I think we can all agree that there is a lot of bad stuff going on in the world, so the last thing you’ll likely want to hear from me is that you have something else to worry about. Sorry, but I’m going to tell you anyway: the clothes you’re wearing right now probably had a negative impact on people, animals and the environment when they were being made.
The good news is that you can make easy changes to the way you shop that will encourage brands to source their materials and manufacture them in an ethical way. I’ve put together 5 shopping tips and lots of resources to help you make your wardrobe more ethical.
I’ve also shared a video of my minimalist wardrobe + an update on my own journey at the bottom of the post. You’ll see that I’m still just scratching the surface, but I’m happy with the progress I’ve made so far.
First things first, here are those tips I was telling you about:
1) Don’t Buy It.
Most of us already have all of the clothes we need, so instead of buying more, we should start by working with what we already have. The benefits of buying less make it worth the sacrifice:
– Less laundry to do
– More money in the bank
– Smaller environmental footprint
2) Get It Used.
Finding quality used clothing is a lot easier and more socially acceptable than it used to be. Here are some fun and easy ways to find used clothes you’ll love:
– Plan a clothing swap with your friends, family or co-workers
– Scan the racks at thrift shops like Value Village and Salvation Army
– Search for used or vintage finds on Etsy
– Shop for vintage and repurposed clothes on sites like Preloved and Ursa Major+
3) Buy It Fair.
Fair Trade means that garment workers are paid a fair wage for their work. Here are some brands you can feel good about buying from:
– Patagonia has a certified Fair Trade line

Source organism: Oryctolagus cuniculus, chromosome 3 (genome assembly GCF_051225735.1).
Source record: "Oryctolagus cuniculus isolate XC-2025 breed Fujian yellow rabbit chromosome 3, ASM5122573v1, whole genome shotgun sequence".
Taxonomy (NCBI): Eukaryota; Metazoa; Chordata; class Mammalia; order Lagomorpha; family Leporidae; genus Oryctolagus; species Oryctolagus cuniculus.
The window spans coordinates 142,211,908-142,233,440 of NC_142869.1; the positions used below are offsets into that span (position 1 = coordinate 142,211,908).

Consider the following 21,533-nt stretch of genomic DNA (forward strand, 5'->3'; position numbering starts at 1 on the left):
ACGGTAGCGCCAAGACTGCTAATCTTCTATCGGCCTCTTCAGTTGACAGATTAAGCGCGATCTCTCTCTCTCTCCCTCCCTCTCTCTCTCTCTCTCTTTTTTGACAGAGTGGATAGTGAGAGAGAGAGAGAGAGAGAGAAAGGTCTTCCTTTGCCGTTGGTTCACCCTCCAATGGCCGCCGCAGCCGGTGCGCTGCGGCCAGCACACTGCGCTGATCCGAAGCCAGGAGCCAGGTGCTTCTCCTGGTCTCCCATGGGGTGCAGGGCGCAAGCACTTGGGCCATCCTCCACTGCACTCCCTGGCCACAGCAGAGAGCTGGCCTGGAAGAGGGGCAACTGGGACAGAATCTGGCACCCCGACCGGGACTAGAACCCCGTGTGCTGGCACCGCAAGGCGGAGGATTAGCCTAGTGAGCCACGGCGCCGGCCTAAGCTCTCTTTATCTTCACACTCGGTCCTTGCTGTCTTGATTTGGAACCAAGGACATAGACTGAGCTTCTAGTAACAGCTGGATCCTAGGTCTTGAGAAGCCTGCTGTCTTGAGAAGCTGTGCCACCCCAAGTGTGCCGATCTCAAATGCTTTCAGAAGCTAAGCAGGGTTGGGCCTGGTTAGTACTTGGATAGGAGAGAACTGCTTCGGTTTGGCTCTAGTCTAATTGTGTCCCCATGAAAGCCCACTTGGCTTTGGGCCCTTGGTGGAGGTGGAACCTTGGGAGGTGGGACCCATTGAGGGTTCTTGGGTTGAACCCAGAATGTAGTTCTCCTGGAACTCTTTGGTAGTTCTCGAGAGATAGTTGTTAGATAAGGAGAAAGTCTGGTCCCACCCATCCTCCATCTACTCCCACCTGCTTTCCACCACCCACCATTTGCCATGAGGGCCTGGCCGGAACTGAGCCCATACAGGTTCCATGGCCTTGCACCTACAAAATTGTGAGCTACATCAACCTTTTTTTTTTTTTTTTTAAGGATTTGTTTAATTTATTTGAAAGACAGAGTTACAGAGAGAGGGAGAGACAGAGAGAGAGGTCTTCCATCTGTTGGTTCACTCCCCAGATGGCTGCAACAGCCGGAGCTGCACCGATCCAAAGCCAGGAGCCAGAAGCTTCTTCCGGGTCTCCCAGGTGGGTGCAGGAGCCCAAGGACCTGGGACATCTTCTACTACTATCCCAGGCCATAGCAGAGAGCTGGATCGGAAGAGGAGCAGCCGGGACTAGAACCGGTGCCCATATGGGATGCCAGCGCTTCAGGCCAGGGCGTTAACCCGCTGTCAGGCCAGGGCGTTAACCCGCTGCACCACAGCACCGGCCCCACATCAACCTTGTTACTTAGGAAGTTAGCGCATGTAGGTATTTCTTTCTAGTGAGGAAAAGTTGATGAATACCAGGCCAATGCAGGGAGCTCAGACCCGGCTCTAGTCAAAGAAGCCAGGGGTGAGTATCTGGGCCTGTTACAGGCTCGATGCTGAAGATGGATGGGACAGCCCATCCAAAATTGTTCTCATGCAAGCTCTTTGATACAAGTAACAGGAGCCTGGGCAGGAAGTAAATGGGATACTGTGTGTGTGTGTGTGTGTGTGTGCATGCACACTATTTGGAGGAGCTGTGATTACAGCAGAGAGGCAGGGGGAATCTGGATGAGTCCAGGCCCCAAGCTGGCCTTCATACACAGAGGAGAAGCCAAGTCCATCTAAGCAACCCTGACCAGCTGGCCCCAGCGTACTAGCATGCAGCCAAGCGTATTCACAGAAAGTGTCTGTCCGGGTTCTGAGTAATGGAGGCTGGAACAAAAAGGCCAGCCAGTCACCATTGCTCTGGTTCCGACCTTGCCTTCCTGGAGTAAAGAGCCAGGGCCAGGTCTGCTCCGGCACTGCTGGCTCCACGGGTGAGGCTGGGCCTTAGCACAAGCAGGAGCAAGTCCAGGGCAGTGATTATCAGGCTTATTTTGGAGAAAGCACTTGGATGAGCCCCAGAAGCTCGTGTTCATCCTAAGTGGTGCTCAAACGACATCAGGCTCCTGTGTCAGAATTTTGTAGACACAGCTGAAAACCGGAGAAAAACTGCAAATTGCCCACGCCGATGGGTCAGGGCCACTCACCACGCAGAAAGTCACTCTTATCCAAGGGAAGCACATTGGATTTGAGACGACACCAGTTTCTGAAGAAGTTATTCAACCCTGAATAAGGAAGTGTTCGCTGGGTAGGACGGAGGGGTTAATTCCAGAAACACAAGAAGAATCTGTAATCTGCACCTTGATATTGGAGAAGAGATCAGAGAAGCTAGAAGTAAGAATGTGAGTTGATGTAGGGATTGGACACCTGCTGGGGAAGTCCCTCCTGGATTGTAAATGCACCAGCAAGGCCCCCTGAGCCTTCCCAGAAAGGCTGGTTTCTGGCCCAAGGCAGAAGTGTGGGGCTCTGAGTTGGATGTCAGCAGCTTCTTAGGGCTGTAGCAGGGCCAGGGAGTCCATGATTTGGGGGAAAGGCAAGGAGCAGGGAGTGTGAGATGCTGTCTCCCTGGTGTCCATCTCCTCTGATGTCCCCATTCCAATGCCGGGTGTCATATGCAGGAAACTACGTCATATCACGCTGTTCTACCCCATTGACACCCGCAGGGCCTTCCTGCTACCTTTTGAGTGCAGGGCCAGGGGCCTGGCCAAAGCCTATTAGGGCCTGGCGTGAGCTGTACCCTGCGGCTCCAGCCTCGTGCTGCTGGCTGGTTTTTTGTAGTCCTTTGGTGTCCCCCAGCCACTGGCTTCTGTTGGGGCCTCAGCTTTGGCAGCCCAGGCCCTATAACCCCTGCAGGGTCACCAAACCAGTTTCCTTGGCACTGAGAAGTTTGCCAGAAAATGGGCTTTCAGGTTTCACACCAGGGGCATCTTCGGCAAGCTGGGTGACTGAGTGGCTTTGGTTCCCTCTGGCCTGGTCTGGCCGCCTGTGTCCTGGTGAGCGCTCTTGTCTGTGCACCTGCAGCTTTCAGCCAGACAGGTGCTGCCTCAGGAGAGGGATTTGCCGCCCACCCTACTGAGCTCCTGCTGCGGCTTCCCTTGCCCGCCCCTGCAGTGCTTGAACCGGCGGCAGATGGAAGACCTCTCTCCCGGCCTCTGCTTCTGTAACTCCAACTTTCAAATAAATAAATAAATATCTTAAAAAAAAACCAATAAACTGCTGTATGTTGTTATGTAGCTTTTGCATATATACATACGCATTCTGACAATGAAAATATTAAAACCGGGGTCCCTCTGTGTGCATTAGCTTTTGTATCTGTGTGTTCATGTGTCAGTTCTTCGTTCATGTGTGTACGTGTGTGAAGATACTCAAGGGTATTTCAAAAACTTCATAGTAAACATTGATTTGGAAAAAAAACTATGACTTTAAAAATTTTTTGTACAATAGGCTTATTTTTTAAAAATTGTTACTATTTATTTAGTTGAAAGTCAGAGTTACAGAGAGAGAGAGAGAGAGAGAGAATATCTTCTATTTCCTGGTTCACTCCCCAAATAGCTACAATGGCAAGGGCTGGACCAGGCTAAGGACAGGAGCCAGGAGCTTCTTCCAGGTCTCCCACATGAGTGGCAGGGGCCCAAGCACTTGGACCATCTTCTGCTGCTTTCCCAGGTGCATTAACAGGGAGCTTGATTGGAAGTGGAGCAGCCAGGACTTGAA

– MEC has a certified Fair Trade line
– Armedangels uses Fair Trade cotton
– prAna has a certified Fair Trade line
– Indigenous has 100% certified Fair Trade clothes
– American Apparel are 100% made in the USA
– Yoga Jeans are 100% made in Canada
4) Buy It Vegan.
Vegan clothing means it doesn’t have wool, feathers, silk or leather in it. Here are some fun brands & stores that the animal lover in you will appreciate:
– Vegan Cuts sells vegan wallets, bags, accessories & more. I also work for them <3
– Toms has a nice selection of vegan shoes and accessories
– Alternative Outfitters is a 100% vegan boutique
– Moo Shoes has 100% vegan shoes, boots, accessories and more
– Herbivore Clothing sells 100% vegan clothing
– Cruelty-Free Culture has 100% vegan apparel with compassionate messages
If you’re interested in learning more about how to veganize your wardrobe, you should check out the free Vegan Cuts Fashion Guide for tons of information and inspiration.
5) Buy It Organic.
If you want to avoid the nasty chemicals and pesticides that are used to grow almost all cotton worldwide, you should try the organic options from these brands:
– MEC cotton clothing is made with 100% organic cotton
– Patagonia cotton clothing is made with 100% organic cotton
– prAna has an organic cotton line
– Indigenous cotton clothing is made with 100% organic cotton
– H&M has an organic cotton line
– Armedangels cotton clothing is made with 100% organic cotton
Here’s a peek at how things are going on my end:
My Ethical Clothing Journey
When we sold our house in 2012, I downsized my wardrobe so that we’d be able to travel light. I watched as many YouTube videos as I could find to see what other people were doing to minimize their wardrobes without compromising comfort, practicality and functionality; then I did the same.
Since then, I’ve been careful about only buying clothes when I really need them. If I do have to buy something, I try to get it used first. If I can’t do that, then I try to buy something that is vegan, organic and fair trade. As a last resort, I’ll sometimes buy something that isn’t organic or fair trade, but I’ll make sure it’s good quality so that at the very least, I’ll be able to use it for a long time.
Here’s a breakdown of my 25 piece wardrobe* by category**:
– 64% Bought New
– 28% Bought Used
– 8% Received as a Gift
– 100% Vegan
– 24% Owned for more than 2 years
– 20% Fair Trade
– 8% Organic
*not including undies, bras, socks.
**the percentages won’t add up to 100% because most pieces fit into more than one category.
And here’s a peek at my minimalist wardrobe:
I hope you find these tips useful! If you have any questions, ideas or suggestions – let me know in the comments or send me an email!
Happy exploring :)